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Heat and Dust: The crew

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Heat and Dust: The London section
Walter Lassally Film-maker
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There was a section in London which was filmed subsequently. Actually, that house that appears in the London section, in the English section of the movie, is actually the home of John Murray, the publisher, who was Ruth Prawer Jhabvala's publisher, and the film is organised from a desk and a telephone in Murray's office. At that time Merchant Ivory didn't even have an office in England, or anywhere. Yes, they had an office in Bombay but that wasn't a great deal of use- great deal of help. So, John Murray, who also became a good friend and who later published my book, for which many thanks, became a friend. And the English section, which was filmed subsequently, also included some shots in Richmond Park, and they were done much later. They were done when the film was almost completely edited. I got a phone call one day where James noted that Ismail had hired a camera and me, in order to film Mahmud Sipra, the shipping tycoon, who had ambitions to become an actor. And I later had new contact with him when he was the producer, or the co-producer, of the film- the ill-fated film, "The Bengal Lancers" which was started but never finished. Well, prior to that I had filmed his test, where he just invited us to come to his somewhat palatial office in Mayfair, and filmed him at his daily task, with two telephones and sort of saying- yes, right, well if you can't get through this so and so, divert that bulk loader from Hong Kong to Singapore, yes well, if the price drops below 300 a ton, then buy. You know, that kind of thing. And we were just there, with a full crew. We had a camera, an assistant and a sound man and assistant, and at the end of the shoot, we were all handed a little brown envelope with 500 or some pounds in it, anyway, quite a lot of money, and that's how I got to know Mahmud Sipra. But James got word of it, you see, that we were doing this shooting, and he said, I desperately need a few calm scenes of a river flowing or some trees waving in the breeze, or something like that, to represent England, which, at the point when they're sitting there in India during a sand storm, and she plays Schubert- Schumann, and I want to inter-cut these scenes. So I said- well, yes, God, we‘ve only got the camera for one day, and there was never anymore money to hire another- for more time. So I said, well, the only place I can think of we can possibly do it, within easy reach of London, is Richmond Park. Where- I'd grown up in Richmond, so I knew about Richmond Park. But it had changed considerably in that period. So we went off to Richmond Park. I went off to Richmond Park with one assistant, and dodging the police, because you're not- let alone shooting, you're not even allowed to stop. All the roads to Richmond Park are lined with yellow lines, you're not even supposed to stop except in the designated parking areas. So, with the police, sort of, on our tail, we found four angles which look beautifully peaceful. But I laugh every time I see that. I have to smile every time I see that stuff because I know that just out of frame to the left is a busy motorway, and just over the skyline to the right are some skyscrapers poking up above the trees. It was all just so, and we got it by the skin of our teeth, because before we were finally told we really have to leave. But it's in the movie. Those four shots are in the movie.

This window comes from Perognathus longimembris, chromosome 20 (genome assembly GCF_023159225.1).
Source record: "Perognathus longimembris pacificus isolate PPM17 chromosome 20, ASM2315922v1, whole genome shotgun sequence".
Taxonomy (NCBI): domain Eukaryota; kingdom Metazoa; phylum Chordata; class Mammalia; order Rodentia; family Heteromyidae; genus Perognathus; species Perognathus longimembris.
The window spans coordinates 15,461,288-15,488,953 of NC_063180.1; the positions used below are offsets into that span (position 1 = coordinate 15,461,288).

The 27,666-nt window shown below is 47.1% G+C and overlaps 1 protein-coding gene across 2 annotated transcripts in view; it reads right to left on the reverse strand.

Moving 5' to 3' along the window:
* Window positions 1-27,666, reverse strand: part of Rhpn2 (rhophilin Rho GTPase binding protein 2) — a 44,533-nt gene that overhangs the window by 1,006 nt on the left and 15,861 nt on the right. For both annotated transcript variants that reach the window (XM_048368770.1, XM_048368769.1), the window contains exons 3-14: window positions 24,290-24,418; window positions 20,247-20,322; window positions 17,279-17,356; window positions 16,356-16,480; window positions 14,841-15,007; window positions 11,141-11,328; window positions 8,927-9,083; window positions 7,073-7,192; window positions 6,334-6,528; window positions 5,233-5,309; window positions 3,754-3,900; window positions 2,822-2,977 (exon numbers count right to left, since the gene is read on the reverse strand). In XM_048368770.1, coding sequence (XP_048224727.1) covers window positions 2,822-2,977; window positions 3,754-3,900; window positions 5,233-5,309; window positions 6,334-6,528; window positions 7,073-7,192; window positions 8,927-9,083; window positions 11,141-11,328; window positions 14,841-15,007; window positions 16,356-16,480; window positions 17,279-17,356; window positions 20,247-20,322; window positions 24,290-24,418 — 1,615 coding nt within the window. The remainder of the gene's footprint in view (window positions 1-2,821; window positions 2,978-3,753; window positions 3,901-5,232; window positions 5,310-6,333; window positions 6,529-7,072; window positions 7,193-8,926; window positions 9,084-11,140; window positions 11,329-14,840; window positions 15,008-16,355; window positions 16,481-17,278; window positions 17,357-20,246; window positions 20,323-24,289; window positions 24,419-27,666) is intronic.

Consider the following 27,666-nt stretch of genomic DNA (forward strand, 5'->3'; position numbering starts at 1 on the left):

Born in Germany, cinematographer Walter Lassally (1926-2017) was best known for his Oscar-winning work on 'Zorba the Greek'. He was greatly respected in the film industry for his ability to take the best of his work in one area and apply it to another, from mainstream to international art films to documentary. He was associated with the Free Cinema movement in the 1950s, and the British New Wave in the early 1960s. In 1987 he published his autobiography called 'Itinerant Cameraman'.

Listeners: Peter Bowen

Peter Bowen is a Canadian who came to Europe to study and never got round to heading back home. He did his undergraduate work at Carleton University (in Biology) in Ottawa, and then did graduate work at the University of Western Ontario (in Zoology). After completing his doctorate at Oxford (in the Department of Zoology), followed with a year of postdoc at the University of London, he moved to the University's newly-established Audio-Visual Centre (under the direction of Michael Clarke) where he spent four years in production (of primarily science programs) and began to teach film. In 1974 Bowden became Director of the new Audio-Visual Centre at the University of Warwick, which was then in the process of introducing film studies into the curriculum and where his interest in the academic study of film was promoted and encouraged by scholars such as Victor Perkins, Robin Wood, and Richard Dyer. In 1983, his partner and he moved to Greece, and the following year he began to teach for the University of Maryland (European Division), for which he has taught (and continues to teach) biology and film courses in Crete, Bosnia, and the Middle East.

Duration: 3 minutes, 50 seconds

Date story recorded: June 2004

Date story went live: 24 January 2008